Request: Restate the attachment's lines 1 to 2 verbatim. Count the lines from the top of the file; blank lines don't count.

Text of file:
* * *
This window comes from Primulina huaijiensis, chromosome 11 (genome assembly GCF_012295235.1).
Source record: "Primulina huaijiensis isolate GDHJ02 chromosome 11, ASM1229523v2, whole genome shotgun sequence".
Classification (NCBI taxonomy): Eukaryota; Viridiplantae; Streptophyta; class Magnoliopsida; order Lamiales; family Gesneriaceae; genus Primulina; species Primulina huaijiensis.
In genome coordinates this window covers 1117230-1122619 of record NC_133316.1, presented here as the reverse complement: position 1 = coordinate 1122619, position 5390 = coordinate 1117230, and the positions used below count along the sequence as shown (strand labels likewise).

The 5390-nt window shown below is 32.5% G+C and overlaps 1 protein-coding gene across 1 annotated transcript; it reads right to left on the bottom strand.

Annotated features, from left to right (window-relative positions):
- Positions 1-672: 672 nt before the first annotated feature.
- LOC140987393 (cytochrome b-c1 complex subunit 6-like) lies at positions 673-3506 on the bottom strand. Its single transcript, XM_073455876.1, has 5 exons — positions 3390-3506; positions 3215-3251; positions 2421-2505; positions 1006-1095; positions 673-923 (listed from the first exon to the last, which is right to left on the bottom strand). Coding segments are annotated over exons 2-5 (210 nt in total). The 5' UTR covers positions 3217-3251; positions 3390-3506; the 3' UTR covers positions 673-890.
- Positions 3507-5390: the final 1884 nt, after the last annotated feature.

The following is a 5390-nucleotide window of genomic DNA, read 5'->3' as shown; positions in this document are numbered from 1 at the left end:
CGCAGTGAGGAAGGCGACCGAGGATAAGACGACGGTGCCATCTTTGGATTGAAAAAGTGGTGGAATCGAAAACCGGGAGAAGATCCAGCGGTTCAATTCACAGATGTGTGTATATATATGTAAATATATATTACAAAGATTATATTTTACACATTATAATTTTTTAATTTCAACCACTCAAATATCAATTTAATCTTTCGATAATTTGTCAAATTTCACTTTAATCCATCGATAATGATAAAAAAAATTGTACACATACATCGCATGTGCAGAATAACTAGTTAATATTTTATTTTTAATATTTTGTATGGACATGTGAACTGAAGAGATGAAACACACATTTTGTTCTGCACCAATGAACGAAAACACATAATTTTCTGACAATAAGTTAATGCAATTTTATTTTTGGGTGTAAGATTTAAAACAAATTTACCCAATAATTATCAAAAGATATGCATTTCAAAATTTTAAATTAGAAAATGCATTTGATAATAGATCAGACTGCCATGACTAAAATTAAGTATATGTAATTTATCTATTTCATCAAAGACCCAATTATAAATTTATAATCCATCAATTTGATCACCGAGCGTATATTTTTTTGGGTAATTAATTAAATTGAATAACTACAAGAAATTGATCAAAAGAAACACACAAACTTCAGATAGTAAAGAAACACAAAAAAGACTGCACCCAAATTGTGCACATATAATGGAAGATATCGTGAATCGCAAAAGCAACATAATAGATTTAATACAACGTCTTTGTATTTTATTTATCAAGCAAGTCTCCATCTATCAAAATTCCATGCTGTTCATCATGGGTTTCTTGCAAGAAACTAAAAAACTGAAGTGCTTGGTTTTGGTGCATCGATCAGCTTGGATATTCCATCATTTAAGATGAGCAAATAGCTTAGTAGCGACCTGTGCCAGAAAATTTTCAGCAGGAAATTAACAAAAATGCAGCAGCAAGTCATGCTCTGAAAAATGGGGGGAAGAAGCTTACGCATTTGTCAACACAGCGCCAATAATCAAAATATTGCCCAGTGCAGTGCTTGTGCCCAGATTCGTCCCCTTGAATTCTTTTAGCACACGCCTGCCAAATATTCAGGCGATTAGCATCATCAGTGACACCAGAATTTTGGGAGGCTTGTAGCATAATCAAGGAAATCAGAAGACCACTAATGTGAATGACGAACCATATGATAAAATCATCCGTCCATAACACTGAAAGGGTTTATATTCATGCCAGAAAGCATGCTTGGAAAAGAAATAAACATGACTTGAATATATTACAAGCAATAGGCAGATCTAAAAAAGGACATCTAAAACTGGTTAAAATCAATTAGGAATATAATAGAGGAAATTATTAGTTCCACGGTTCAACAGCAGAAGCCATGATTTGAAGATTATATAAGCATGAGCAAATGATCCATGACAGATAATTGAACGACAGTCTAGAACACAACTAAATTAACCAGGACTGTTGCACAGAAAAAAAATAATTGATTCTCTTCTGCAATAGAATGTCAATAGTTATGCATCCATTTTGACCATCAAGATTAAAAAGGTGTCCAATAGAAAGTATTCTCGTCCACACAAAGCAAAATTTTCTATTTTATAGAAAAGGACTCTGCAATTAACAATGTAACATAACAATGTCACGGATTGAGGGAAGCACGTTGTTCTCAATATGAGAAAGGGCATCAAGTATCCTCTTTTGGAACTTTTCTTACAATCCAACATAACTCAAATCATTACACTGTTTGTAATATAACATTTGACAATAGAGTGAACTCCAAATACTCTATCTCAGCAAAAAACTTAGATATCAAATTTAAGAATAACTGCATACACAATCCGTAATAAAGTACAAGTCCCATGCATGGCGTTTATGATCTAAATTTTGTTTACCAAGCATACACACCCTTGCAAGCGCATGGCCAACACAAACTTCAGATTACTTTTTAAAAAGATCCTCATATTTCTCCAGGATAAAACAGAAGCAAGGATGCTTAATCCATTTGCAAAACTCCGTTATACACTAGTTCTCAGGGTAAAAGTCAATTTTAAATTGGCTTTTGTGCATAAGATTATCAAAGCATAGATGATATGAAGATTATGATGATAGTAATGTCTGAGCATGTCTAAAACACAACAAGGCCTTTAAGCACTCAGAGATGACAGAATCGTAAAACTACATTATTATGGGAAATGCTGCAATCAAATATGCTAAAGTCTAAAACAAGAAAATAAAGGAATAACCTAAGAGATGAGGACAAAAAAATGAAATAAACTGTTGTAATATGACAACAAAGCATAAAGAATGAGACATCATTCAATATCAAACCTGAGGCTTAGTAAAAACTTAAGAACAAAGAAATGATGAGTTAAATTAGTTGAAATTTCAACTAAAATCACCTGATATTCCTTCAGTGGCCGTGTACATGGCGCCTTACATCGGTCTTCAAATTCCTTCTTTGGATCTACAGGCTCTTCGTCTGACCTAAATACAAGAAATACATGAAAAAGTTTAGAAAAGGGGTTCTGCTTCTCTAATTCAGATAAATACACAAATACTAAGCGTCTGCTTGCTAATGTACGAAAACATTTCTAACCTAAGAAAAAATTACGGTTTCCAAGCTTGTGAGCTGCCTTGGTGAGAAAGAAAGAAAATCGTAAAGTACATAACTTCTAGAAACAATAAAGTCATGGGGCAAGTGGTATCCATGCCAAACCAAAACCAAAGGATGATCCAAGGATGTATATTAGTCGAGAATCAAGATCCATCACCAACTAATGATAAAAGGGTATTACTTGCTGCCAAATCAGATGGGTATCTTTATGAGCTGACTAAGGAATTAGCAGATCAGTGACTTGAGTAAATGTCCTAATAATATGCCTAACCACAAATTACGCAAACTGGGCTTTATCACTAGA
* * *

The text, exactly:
This window comes from Primulina huaijiensis, chromosome 11 (genome assembly GCF_012295235.1).
Source record: "Primulina huaijiensis isolate GDHJ02 chromosome 11, ASM1229523v2, whole genome shotgun sequence".